Although Steichen was fascinated by the new expressions in art that he saw in the paintings by Cézanne, Matisse, van Dongen, and Carles, he was slow to adapt the modernist aesthetic in his own art. He did however champion new movements, and in 1908 founded the New Society of American Artists in Paris along with Arthur B. Carles, Patrick Henry Bruce, Jo Davidson, John Marin, Alfred Maurer, and Max Weber to help promote exhibitions of new art. Two years later the group would exhibit at 291 under the title Younger American Painters. Also in 1908 the Steichens rented a farmhouse in the village of Voulangis par Crècy-en Brie, a few miles northeast of Paris. Fellow American Arthur B. Carles was also resident in Voulangis during that summer and often came to visit Steichen. Carles’s presence may have inspired Steichen to change his approach to art. After 1908 Steichen’s palette began to brighten and he began to use a less naturalistic style in some of his paintings and photographs. He did not completely abandon his earlier manner though, and continued to create tonal, mood-filled, and mysterious canvases that were praised for their lyrical qualities.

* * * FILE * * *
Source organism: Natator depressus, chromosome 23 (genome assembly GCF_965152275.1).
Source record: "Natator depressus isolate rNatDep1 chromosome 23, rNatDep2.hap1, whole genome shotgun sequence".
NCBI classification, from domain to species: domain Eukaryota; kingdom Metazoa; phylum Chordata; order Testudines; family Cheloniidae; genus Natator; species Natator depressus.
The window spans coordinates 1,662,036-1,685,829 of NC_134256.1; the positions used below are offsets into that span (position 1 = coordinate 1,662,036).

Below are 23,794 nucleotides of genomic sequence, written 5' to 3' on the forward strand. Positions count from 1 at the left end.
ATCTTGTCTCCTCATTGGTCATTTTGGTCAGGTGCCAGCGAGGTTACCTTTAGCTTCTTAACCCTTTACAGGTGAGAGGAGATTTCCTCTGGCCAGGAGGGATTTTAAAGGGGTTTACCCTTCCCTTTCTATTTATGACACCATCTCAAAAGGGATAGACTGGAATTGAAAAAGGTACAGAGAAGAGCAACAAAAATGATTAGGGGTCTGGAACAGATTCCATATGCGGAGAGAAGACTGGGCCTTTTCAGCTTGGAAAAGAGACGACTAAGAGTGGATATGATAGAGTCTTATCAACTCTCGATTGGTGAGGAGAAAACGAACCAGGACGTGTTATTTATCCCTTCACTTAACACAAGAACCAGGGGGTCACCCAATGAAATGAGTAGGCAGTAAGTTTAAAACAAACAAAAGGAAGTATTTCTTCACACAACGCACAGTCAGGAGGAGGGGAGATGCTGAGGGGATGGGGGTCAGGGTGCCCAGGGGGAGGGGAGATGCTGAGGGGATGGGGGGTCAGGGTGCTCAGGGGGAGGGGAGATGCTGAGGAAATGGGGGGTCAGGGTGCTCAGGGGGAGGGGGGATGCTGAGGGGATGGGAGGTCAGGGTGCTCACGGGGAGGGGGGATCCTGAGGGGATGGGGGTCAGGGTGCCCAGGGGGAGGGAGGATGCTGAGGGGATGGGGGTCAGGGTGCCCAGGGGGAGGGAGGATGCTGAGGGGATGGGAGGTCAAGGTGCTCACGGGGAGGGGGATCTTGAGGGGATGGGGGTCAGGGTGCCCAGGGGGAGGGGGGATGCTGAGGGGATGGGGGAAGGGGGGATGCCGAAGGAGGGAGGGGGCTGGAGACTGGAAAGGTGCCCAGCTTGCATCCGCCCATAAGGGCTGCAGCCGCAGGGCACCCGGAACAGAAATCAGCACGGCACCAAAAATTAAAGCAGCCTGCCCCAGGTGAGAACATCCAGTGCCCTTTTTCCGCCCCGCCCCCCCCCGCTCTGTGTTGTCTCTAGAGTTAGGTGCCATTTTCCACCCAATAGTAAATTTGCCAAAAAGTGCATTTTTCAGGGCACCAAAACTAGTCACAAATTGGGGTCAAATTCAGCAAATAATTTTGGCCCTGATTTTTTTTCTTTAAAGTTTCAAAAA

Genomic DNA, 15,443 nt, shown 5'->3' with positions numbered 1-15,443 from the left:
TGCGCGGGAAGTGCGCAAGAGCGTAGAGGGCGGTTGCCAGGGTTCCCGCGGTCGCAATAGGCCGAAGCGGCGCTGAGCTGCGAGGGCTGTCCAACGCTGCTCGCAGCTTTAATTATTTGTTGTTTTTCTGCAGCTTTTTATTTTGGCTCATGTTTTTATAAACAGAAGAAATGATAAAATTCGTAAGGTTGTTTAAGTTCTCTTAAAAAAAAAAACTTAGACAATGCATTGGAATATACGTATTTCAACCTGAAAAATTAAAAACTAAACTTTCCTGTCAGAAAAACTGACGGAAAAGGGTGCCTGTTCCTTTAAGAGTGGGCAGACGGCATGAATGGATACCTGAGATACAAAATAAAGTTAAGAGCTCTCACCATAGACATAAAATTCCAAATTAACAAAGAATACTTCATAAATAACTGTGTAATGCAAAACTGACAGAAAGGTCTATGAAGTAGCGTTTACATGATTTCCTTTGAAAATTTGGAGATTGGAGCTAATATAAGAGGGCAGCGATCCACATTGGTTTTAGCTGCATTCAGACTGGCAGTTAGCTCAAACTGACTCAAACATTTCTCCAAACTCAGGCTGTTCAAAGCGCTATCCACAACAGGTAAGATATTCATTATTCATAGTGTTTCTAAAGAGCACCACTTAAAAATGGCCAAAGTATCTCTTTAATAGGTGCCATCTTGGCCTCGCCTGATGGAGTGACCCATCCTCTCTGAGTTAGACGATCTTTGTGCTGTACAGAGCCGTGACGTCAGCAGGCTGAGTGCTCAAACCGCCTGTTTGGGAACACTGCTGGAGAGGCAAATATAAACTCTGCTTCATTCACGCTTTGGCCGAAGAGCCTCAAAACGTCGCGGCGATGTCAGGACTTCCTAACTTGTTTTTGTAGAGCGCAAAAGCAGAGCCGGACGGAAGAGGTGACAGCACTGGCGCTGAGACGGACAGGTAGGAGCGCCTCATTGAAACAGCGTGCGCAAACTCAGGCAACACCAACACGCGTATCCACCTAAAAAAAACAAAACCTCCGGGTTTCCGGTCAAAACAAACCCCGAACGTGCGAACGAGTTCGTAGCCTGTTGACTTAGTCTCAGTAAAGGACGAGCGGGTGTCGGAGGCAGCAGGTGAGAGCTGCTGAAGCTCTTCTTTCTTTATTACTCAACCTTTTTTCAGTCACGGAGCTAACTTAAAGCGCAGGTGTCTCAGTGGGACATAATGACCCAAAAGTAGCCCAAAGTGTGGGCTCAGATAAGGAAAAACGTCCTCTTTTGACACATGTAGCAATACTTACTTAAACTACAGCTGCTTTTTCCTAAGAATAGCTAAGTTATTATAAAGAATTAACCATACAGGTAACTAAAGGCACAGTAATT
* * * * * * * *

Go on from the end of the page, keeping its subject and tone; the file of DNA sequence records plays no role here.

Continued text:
At the outbreak of war in 1914, the Steichens returned to America and settled in New York. The years between 1914 and 1919 were not very productive ones for the artist, though he did continue to paint and create photographs. It was during this time that he changed the spelling of his first name from Eduard to Edward.
In 1917 Steichen joined the United States Army as a volunteer and was commissioned first lieutenant. Eventually, he rose to the rank of Lieutenant Colonel. He was sent to France with the American Expeditionary Forces and remained there in uniform until 1919. He served as part of the American Photographic Division in France and offered expert guidance in all matters of aerial photography. He helped train pilots to use the cameras, lenses, and plates they needed to take pictures during reconnaissance missions.